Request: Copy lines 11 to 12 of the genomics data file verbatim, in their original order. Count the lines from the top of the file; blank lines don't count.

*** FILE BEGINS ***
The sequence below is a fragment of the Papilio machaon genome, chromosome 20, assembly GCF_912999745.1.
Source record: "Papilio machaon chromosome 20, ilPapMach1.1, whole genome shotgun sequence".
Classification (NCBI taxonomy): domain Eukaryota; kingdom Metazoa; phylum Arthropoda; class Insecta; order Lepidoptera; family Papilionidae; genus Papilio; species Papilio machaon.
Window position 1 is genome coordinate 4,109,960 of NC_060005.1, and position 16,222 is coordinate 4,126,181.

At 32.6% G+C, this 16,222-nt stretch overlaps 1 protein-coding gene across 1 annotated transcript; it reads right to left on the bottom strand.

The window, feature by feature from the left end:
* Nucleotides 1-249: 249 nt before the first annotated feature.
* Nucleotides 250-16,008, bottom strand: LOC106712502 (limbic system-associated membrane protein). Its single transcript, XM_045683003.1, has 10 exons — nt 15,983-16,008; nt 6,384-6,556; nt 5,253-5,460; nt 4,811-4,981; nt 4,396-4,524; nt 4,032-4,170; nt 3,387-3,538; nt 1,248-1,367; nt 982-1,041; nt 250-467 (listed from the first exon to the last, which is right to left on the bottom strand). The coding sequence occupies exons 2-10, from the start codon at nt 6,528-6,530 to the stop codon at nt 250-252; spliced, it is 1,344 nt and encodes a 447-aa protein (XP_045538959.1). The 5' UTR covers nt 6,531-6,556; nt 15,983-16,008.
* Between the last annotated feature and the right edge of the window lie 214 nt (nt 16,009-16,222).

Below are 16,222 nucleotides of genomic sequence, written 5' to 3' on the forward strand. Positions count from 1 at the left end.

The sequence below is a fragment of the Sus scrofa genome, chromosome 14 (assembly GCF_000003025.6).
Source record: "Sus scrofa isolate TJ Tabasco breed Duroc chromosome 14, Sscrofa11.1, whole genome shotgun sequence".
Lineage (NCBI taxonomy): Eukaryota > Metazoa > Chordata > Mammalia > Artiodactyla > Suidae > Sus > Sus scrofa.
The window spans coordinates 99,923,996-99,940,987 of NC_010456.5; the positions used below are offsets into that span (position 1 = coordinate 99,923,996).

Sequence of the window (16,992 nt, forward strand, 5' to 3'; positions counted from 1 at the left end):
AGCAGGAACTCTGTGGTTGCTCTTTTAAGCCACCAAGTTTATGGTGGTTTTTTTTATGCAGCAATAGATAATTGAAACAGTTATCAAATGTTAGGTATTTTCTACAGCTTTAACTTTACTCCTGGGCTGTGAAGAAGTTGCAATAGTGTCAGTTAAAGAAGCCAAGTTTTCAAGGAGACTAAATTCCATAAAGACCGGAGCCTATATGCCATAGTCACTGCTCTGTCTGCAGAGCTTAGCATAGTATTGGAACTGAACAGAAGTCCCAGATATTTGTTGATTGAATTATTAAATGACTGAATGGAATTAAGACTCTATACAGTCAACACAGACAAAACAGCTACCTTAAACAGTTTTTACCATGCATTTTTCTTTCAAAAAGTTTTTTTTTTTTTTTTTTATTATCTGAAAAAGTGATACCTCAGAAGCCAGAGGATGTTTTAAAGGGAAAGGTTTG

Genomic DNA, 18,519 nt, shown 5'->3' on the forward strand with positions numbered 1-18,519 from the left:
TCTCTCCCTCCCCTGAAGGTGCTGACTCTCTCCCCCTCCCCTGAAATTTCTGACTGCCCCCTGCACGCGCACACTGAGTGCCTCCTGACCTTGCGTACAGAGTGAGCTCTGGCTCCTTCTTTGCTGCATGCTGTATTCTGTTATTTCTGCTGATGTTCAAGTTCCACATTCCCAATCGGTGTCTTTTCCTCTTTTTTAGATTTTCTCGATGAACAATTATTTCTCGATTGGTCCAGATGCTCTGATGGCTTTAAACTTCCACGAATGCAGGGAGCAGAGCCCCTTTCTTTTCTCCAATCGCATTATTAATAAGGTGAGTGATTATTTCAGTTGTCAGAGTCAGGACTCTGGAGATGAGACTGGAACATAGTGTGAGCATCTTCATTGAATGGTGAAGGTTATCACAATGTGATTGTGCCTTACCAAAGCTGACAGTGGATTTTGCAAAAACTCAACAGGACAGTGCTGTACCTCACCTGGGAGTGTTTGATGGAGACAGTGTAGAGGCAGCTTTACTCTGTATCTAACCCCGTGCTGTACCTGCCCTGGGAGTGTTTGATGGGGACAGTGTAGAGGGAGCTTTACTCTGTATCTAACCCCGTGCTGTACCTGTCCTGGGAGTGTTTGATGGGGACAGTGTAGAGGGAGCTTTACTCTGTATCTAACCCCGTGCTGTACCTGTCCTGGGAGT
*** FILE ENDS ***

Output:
The sequence below is a fragment of the Sus scrofa genome, chromosome 14 (assembly GCF_000003025.6).
Source record: "Sus scrofa isolate TJ Tabasco breed Duroc chromosome 14, Sscrofa11.1, whole genome shotgun sequence".